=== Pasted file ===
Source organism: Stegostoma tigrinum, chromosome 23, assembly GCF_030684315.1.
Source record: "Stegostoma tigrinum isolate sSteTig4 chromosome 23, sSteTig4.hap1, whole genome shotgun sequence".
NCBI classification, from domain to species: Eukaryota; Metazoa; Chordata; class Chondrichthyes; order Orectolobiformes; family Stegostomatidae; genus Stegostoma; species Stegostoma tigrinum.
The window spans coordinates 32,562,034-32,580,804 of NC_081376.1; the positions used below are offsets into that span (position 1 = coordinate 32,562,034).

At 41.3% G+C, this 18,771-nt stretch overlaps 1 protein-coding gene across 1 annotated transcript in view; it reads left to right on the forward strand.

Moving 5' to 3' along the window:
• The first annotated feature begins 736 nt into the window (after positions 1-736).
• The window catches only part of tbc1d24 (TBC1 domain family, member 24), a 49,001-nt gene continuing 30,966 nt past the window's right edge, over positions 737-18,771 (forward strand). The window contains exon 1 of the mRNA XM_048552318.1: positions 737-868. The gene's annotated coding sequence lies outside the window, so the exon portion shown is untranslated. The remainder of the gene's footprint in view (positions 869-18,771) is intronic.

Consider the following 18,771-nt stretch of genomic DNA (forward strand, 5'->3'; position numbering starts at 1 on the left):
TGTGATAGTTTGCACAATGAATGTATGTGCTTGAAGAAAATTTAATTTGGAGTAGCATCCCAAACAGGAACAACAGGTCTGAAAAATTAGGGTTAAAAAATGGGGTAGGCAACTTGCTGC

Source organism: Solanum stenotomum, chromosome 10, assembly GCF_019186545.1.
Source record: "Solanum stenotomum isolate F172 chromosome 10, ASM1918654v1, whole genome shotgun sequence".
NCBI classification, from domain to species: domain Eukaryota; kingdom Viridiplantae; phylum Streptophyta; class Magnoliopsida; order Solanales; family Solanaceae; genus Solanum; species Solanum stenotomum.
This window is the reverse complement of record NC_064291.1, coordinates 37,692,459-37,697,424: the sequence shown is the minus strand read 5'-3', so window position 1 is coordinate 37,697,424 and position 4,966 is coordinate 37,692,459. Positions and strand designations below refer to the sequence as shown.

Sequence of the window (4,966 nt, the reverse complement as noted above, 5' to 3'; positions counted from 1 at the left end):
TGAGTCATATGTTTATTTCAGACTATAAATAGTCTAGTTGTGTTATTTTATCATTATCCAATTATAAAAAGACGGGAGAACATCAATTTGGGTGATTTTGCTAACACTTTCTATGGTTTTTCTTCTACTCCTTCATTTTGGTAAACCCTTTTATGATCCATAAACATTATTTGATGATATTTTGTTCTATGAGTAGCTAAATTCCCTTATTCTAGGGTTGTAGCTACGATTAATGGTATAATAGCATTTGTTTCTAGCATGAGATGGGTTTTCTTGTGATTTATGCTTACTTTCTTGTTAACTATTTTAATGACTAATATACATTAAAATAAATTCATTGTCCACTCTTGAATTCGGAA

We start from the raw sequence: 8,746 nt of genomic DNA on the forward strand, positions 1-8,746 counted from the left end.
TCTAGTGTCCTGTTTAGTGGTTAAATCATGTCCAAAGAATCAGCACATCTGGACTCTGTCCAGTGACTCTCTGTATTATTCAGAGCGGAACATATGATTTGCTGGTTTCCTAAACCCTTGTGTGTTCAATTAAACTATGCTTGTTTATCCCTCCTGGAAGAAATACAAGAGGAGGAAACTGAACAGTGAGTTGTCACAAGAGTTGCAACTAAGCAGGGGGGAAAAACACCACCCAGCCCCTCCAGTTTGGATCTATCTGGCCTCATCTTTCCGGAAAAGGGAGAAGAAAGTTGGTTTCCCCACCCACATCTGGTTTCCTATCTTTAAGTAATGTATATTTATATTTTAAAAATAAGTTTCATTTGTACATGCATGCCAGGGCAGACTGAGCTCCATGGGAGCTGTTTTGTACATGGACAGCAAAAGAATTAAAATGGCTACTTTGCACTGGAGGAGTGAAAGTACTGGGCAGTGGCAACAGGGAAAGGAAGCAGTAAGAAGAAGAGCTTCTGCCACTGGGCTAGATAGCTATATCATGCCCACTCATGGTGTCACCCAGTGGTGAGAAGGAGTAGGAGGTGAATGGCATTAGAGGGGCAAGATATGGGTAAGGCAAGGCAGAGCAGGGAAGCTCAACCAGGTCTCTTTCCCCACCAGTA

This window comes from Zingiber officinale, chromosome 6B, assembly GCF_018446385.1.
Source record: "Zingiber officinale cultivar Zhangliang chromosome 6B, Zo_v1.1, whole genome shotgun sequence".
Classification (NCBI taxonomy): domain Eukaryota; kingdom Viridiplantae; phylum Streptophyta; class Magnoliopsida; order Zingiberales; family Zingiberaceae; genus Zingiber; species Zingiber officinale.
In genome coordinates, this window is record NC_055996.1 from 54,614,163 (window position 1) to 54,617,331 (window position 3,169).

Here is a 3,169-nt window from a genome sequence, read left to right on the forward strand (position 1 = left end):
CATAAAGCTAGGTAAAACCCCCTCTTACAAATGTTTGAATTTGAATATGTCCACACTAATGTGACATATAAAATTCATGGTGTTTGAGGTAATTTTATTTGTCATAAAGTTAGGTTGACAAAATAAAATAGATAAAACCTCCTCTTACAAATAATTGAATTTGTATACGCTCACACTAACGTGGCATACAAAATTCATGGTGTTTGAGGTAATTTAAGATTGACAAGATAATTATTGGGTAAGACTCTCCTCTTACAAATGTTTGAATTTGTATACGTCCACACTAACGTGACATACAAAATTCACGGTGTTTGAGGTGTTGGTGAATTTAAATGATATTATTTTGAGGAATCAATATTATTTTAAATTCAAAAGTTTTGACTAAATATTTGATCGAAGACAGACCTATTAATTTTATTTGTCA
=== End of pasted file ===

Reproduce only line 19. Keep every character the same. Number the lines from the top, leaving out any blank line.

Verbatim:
This window comes from Zingiber officinale, chromosome 6B, assembly GCF_018446385.1.